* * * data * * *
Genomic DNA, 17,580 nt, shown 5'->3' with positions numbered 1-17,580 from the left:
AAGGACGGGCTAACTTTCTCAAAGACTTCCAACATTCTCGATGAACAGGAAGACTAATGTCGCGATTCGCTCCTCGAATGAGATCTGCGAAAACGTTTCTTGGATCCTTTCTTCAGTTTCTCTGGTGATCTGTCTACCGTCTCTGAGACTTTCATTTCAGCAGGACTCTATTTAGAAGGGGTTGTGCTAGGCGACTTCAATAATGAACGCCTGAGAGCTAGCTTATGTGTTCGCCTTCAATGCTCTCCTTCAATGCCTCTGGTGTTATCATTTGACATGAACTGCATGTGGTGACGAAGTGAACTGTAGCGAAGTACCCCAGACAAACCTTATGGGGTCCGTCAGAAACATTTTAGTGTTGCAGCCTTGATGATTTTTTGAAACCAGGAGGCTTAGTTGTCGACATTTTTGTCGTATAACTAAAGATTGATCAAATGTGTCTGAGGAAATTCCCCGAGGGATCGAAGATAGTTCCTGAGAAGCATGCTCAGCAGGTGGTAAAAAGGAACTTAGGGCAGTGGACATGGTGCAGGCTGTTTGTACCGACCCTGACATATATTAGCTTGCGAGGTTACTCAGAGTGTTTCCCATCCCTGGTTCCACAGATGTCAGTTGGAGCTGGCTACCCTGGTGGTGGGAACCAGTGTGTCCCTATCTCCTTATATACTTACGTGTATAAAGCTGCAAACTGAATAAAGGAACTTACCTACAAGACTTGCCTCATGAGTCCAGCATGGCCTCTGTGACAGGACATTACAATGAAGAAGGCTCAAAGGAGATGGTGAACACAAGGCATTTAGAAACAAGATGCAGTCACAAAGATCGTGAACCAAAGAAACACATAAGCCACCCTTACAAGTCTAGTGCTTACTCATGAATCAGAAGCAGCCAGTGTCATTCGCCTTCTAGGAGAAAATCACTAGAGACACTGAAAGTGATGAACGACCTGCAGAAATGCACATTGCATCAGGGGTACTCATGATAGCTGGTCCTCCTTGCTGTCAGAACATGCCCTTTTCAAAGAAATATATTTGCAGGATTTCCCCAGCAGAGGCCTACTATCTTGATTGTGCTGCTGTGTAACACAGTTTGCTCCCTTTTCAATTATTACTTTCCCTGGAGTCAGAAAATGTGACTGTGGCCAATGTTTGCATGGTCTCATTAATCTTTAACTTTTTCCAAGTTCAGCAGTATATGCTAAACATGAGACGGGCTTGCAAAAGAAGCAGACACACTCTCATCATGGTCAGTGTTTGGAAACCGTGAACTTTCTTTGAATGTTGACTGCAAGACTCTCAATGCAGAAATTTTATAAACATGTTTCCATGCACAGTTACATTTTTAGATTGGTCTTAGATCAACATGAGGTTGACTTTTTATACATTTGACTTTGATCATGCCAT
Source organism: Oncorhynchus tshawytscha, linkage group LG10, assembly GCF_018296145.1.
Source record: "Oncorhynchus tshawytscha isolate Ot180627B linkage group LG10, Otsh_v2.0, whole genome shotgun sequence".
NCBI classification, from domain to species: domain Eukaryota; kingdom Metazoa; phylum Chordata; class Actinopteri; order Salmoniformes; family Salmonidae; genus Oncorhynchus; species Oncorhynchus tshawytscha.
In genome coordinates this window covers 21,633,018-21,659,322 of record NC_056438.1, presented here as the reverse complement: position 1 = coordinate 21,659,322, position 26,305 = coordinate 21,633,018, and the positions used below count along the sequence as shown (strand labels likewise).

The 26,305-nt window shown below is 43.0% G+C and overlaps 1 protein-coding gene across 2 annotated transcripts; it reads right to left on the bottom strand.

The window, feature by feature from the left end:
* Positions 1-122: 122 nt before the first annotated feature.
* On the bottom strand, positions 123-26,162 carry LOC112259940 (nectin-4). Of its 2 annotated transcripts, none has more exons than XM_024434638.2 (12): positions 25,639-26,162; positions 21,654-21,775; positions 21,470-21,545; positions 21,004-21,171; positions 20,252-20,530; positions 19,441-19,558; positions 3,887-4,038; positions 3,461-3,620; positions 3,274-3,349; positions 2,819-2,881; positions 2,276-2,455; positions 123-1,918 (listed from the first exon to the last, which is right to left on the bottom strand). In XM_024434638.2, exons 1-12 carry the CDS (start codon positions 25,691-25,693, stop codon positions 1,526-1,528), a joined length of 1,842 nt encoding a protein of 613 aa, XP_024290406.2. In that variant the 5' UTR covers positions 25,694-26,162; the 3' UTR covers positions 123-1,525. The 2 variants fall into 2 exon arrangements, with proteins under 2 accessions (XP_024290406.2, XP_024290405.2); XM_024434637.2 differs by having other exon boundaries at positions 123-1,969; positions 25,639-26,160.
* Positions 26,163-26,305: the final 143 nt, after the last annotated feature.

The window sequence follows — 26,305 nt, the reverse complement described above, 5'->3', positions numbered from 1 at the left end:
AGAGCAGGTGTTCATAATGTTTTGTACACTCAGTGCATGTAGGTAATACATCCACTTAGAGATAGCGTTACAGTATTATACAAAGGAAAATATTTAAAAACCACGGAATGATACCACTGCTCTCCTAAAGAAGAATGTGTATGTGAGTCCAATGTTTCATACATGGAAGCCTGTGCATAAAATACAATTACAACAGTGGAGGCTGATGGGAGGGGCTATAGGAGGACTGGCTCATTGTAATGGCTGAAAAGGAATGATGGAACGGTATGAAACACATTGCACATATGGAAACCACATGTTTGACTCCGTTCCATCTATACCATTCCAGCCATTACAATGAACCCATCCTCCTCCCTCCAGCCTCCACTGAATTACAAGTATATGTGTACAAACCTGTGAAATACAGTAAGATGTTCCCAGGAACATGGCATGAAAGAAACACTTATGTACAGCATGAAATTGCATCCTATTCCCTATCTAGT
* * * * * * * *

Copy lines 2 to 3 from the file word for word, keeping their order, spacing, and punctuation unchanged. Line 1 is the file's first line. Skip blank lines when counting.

AAGGACGGGCTAACTTTCTCAAAGACTTCCAACATTCTCGATGAACAGGAAGACTAATGTCGCGATTCGCTCCTCGAATGAGATCTGCGAAAACGTTTCTTGGATCCTTTCTTCAGTTTCTCTGGTGATCTGTCTACCGTCTCTGAGACTTTCATTTCAGCAGGACTCTATTTAGAAGGGGTTGTGCTAGGCGACTTCAATAATGAACGCCTGAGAGCTAGCTTATGTGTTCGCCTTCAATGCTCTCCTTCAATGCCTCTGGTGTTATCATTTGACATGAACTGCATGTGGTGACGAAGTGAACTGTAGCGAAGTACCCCAGACAAACCTTATGGGGTCCGTCAGAAACATTTTAGTGTTGCAGCCTTGATGATTTTTTGAAACCAGGAGGCTTAGTTGTCGACATTTTTGTCGTATAACTAAAGATTGATCAAATGTGTCTGAGGAAATTCCCCGAGGGATCGAAGATAGTTCCTGAGAAGCATGCTCAGCAGGTGGTAAAAAGGAACTTAGGGCAGTGGACATGGTGCAGGCTGTTTGTACCGACCCTGACATATATTAGCTTGCGAGGTTACTCAGAGTGTTTCCCATCCCTGGTTCCACAGATGTCAGTTGGAGCTGGCTACCCTGGTGGTGGGAACCAGTGTGTCCCTATCTCCTTATATACTTACGTGTATAAAGCTGCAAACTGAATAAAGGAACTTACCTACAAGACTTGCCTCATGAGTCCAGCATGGCCTCTGTGACAGGACATTACAATGAAGAAGGCTCAAAGGAGATGGTGAACACAAGGCATTTAGAAACAAGATGCAGTCACAAAGATCGTGAACCAAAGAAACACATAAGCCACCCTTACAAGTCTAGTGCTTACTCATGAATCAGAAGCAGCCAGTGTCATTCGCCTTCTAGGAGAAAATCACTAGAGACACTGAAAGTGATGAACGACCTGCAGAAATGCACATTGCATCAGGGGTACTCATGATAGCTGGTCCTCCTTGCTGTCAGAACATGCCCTTTTCAAAGAAATATATTTGCAGGATTTCCCCAGCAGAGGCCTACTATCTTGATTGTGCTGCTGTGTAACACAGTTTGCTCCCTTTTCAATTATTACTTTCCCTGGAGTCAGAAAATGTGACTGTGGCCAATGTTTGCATGGTCTCATTAATCTTTAACTTTTTCCAAGTTCAGCAGTATATGCTAAACATGAGACGGGCTTGCAAAAGAAGCAGACACACTCTCATCATGGTCAGTGTTTGGAAACCGTGAACTTTCTTTGAATGTTGACTGCAAGACTCTCAATGCAGAAATTTTATAAACATGTTTCCATGCACAGTTACATTTTTAGATTGGTCTTAGATCAACATGAGGTTGACTTTTTATACATTTGACTTTGATCATGCCAT
Source organism: Oncorhynchus tshawytscha, linkage group LG10, assembly GCF_018296145.1.